History repeats itself on June 5 and not again until the year 2117 during the transit of Venus, as the planet crosses the face of the sun as seen from Earth.
Haleakala National Park officials invite the public to join them to witness this once-in-120-years event safely on Tuesday between 12:09 and 6 p.m. HST.
Because the summit of Haleakala National Park is often above the clouds, park staff and Sherri Reed's science students from Seabury Hall will help visitors see the phenomena using "sunspotter" scopes and "sunpeeps" (available at-cost in the park).
Using projection boxes, number 14 welder's glasses or "sunpeeps," all of Hawai'i will be able to view history-in-the-making. Telescopes are not needed to view this phenomenon.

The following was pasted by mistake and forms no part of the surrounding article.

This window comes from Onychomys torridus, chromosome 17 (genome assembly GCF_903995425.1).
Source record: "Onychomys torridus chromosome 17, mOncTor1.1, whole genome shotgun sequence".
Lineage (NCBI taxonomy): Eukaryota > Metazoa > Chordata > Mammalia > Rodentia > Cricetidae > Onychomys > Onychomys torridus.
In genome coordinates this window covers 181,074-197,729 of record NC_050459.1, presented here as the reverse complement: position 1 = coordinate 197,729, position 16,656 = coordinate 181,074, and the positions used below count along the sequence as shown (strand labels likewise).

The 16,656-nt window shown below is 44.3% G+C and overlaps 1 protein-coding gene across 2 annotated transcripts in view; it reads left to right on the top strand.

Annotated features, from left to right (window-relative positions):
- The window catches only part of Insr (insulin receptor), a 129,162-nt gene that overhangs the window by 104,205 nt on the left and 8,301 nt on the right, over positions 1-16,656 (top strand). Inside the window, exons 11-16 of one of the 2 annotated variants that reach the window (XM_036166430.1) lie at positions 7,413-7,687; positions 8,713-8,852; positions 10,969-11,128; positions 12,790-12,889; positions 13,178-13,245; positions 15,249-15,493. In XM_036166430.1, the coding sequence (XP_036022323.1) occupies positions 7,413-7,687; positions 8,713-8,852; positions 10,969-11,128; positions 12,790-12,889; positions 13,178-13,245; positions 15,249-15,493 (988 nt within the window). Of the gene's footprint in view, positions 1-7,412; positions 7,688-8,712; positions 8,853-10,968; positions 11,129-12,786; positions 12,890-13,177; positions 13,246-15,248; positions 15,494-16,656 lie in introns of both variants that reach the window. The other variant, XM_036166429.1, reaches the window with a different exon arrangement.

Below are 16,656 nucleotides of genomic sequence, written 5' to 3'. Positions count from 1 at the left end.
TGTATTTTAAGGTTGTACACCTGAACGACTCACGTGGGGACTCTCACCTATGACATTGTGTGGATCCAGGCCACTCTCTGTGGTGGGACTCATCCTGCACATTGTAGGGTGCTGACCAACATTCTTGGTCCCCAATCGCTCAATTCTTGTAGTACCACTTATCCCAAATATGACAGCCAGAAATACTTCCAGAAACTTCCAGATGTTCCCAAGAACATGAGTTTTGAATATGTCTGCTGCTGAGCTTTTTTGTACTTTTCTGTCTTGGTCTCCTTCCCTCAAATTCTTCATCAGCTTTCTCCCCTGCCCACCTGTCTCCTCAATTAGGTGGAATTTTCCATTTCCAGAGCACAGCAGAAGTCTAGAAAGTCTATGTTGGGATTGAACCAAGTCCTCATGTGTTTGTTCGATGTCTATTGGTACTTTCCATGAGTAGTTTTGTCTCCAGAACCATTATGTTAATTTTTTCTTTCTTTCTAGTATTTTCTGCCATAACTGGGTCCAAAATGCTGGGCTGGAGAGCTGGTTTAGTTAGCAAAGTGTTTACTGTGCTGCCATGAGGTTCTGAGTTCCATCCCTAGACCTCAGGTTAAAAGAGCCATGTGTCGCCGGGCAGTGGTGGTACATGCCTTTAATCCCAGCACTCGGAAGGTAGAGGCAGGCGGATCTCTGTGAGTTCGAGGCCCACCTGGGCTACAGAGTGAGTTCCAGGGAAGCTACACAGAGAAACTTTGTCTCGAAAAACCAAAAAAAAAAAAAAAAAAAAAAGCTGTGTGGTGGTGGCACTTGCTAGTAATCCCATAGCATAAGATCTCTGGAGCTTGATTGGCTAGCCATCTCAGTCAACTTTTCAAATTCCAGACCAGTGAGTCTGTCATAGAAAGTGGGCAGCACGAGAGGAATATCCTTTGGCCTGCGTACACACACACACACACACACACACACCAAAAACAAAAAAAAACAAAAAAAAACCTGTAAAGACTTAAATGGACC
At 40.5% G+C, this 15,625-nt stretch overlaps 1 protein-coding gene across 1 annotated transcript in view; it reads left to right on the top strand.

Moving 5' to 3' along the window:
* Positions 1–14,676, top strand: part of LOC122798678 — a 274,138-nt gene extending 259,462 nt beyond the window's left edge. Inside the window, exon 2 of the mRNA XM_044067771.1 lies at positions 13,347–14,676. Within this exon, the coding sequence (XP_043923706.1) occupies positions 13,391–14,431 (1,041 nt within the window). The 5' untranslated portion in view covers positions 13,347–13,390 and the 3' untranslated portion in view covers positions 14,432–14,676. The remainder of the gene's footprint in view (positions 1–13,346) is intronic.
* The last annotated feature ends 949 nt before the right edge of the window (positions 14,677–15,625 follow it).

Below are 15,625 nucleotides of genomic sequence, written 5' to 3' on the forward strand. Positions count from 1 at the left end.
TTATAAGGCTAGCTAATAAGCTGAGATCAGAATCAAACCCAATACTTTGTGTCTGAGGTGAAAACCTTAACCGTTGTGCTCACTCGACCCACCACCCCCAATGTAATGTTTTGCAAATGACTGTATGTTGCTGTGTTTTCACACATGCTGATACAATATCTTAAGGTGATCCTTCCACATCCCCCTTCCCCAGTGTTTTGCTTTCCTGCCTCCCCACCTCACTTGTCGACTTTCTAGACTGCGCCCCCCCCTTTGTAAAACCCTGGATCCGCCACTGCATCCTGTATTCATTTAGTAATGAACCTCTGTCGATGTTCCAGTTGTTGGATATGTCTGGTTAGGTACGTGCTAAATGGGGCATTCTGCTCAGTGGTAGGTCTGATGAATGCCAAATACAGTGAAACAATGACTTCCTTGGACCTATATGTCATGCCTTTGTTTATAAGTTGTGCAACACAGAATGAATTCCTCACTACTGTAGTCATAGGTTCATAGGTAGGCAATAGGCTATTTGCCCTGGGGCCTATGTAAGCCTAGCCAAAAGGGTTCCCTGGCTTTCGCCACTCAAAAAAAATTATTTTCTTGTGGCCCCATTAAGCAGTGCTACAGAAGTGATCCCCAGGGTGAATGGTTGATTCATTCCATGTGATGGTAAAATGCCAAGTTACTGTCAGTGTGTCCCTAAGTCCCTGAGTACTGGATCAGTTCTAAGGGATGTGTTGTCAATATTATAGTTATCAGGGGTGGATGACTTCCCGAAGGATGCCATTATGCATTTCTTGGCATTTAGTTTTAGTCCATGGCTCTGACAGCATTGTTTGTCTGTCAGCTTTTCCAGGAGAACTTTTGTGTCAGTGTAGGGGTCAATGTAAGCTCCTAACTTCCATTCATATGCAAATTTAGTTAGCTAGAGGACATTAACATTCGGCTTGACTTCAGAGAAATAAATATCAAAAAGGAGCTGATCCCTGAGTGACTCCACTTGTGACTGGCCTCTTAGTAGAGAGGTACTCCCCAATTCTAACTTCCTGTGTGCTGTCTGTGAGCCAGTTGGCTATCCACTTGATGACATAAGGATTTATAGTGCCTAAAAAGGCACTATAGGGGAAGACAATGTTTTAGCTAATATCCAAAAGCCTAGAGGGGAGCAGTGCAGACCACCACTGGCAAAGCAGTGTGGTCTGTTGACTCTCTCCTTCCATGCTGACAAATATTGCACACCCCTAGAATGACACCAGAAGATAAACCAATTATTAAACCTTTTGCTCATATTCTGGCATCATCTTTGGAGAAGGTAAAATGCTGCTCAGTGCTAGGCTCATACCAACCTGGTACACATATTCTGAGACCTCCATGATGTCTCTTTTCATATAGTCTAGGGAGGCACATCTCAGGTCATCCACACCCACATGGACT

According to park officials, wherever you decide to watch, remember that staring directly at the sun will damage your eyes.
Park officials also remind visitors to wear warm clothing.
In 1769, astronomers knew the relative size of our solar system, and the approximate distances of Earth and the other known planets to the sun, but exact distances were not known.
England's Royal Academy sponsored Captain James Cook's first Pacific voyage to Tahiti to witness a transit of Venus (his second Pacific voyage lead him to Hawai'i).
By measuring how long it took for the tiny black dot of Venus to pass in front of the sun, 18th century astronomer's hoped to fill-in the missing data and to calculate exact distances.